Friday, December 25, 2009

Aquinas and the Formal Sufficiency of Scripture

I've previously noted Aquinas' apparent [FN1] view of the primacy of Scripture (link) as well as other comments from Aquinas on themes generally related to Sola Scriptura (link). The following quotation, however, comes close to expressing not only the material sufficiency of Scripture, but also the formal sufficiency of Scripture.

Thus in Holy Writ no confusion results, for all the senses are founded on one — the literal — from which alone can any argument be drawn, and not from those intended in allegory, as Augustine says (Epis. 48). Nevertheless, nothing of Holy Scripture perishes on account of this, since nothing necessary to faith is contained under the spiritual sense which is not elsewhere put forward by the Scripture in its literal sense.
- Aquinas, Summa Theologica, First Part, Question 1, Article 10

I suspect that Aquinas' reference is to:
For what else is it than superlative impudence for one to interpret in his own favour any allegorical statements, unless he has also plain testimonies, by the light of which the obscure meaning of the former may be made manifest.
- Augustine, Letter 93, Chapter 8, Section 24 (This letter is numbered 48 in some of the older collections, for example, this one)

That's a slightly less strong wording than Aquinas uses. In any event, there are two interesting things that Aquinas says: (1) it is improper to argue from an alleged spiritual sense, rather than from the literal sense; and (2) everything necessary for salvation cannot only be found in Scripture but it can be found in the relatively clear, literal parts (not simply in the less clear allegorical parts).

-TurretinFan

[FN1] There is reason to think that some of the analysis in the Primacy post may be mistaken. For now, we'll leave it at simply apparent, until we have more time to review the evidence behind the objections.

38 comments:

John said...

He says nothing necessary to the faith is in scripture in allegory that is not also in literal. But he doesn't say everything necessary to the faith is in scripture.

The idea of making a medieval Catholic into a Sola Scripturaist, is one of your more audacious projects.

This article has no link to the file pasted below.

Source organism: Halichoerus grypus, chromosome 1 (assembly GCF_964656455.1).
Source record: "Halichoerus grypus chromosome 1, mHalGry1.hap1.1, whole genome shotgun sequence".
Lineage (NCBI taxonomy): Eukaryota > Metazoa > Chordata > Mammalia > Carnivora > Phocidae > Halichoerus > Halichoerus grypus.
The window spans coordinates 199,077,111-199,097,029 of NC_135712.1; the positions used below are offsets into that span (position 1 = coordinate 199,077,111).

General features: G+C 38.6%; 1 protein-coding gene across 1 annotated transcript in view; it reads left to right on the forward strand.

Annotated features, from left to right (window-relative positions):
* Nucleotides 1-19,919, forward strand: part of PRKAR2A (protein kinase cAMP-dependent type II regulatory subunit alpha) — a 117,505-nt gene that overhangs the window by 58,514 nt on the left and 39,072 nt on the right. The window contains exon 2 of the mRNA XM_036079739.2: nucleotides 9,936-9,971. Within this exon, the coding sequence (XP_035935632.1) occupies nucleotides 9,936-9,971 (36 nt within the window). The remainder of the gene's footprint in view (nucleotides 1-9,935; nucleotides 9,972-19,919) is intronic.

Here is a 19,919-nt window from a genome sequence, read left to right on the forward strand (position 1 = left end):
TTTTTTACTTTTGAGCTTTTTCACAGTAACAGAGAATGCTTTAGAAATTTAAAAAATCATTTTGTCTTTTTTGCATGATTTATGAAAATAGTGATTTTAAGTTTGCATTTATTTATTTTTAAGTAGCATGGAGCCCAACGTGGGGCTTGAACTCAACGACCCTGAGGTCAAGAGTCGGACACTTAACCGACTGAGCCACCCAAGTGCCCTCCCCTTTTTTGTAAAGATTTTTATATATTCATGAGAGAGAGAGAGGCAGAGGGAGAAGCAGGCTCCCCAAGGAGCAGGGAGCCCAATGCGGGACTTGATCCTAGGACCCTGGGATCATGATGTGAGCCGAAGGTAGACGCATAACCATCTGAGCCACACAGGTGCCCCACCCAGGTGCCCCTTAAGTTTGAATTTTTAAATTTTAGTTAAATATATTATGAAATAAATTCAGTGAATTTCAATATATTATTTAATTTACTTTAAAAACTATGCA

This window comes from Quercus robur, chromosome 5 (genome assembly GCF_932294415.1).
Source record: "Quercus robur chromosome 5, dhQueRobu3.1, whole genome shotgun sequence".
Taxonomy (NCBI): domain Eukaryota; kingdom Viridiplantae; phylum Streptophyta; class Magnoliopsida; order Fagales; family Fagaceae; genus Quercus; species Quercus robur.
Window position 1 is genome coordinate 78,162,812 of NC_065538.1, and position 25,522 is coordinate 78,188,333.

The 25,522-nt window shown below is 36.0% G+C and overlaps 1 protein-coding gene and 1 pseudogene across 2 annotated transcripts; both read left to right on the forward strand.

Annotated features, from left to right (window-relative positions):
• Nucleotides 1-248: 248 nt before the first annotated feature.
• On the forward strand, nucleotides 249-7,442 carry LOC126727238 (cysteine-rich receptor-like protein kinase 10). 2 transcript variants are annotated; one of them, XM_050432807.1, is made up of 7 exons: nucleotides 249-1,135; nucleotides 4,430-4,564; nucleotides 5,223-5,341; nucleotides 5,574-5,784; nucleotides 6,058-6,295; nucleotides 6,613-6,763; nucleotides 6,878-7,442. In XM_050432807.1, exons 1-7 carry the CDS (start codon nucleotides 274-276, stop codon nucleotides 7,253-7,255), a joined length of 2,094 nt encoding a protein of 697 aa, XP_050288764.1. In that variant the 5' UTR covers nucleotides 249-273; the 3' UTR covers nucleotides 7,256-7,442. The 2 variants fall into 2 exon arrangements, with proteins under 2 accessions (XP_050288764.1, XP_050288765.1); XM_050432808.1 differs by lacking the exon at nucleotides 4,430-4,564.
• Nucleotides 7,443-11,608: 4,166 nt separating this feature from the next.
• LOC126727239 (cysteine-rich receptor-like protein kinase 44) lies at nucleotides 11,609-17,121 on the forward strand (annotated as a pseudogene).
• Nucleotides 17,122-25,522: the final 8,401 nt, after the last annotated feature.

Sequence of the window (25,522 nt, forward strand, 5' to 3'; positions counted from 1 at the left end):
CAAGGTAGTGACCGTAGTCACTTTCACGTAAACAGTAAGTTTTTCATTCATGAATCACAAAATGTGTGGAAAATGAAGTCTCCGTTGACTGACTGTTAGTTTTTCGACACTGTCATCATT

Turretinfan said...

John:

You need to learn to read better. Go back and read it again.

-TurretinFan

bkaycee said...

sung to the tune of "Oh Tanenbaum"

De-velopment, De-velopment, where would we be without you.

Turretinfan said...

Or you can just replace "developers" with "development" in this (Youtube clip).

Matthew Bellisario said...

We all read it. It is talking about Scripture, not all Divine Revelation. This is yet another example of reading into the text. It is not only irresponsible, but intellectually dishonest. Aquinas was no more of a proponent of Sola Scriptura than Pope Benedict XVI. See my most recent post. It is my hope that you will admit your faulty reasoning and admit that you are not at all familiar with Saint Thomas' writings. No one who has read his writings extensively would have ever posted something like this.

Ryan said...

Suggestion for the title of the next blog post: "Are Catholics literate?"

Turretinfan said...

MB:

Yes, the fact that it is talking about Scripture, not "all Divine Revelation," is actually quite helpful to the issue of the formal sufficiency of Scripture.

This is yet another instance where you've demonstrated your difficulty in being able to understand the arguments being presented. Perhaps this sort of discussion is not really your thing.

-TurretinFan

Alphonsus said...

'Suggestion for the title of the next blog post: "Are Catholics literate?"'

That's nice Christian charity. I guess Christmas cheer wore off early this year...

Turretinfan said...

Alphonsus:

Remember to scold Bellisario for "not only irresponsible, but intellectually dishonest."

-TurretinFan

bkaycee said...

Or you can just replace "developers" with "development" in this (Youtube clip).

Wow, that is funny!

Alphonsus said...

'Remember to scold Bellisario for "not only irresponsible, but intellectually dishonest."'

I'd rather not get involved in personal squabbles. I looked over at his page and he seemed to do a pretty good job of deflating your attempt to pigeonhole Aquinas into Sola Scruptura.

I'm much more annoyed when someone suggests that an entire religion cannot read.

I am not in the position to judge the veracity of Bellisario's accusation because I don't know you personally (I hope you are honest, by the way ;)), but I know for a fact that Ryan's insinuation is obviously false and, as a result, probably malicious.

Ryan said...

"I'm much more annoyed when someone suggests that an entire religion cannot read."

Questions don't imply anything. Can you read?

Alphonsus said...

"Questions don't imply anything. Can you read?"

The tone, content, and context of a question can say a huge amount indirectly. A complex question, for example, ("Have you stopped beating your wife?") can imply a great deal. By suggesting that Turretin write a post titled, "Are Catholics literate?", you were implying that the answer (i.e. whether or not any Catholic can read) was a contested matter worthy of discussion. If a person were to ask such an insulting question in any academic conference they would be seen as a impudent bigot.

Were you or were you not insinuating that Catholic are illiterate?

Matthew Bellisario said...

Turretin wrote,
"Yes, the fact that it is talking about Scripture, not "all Divine Revelation," is actually quite helpful to the issue of the formal sufficiency of Scripture.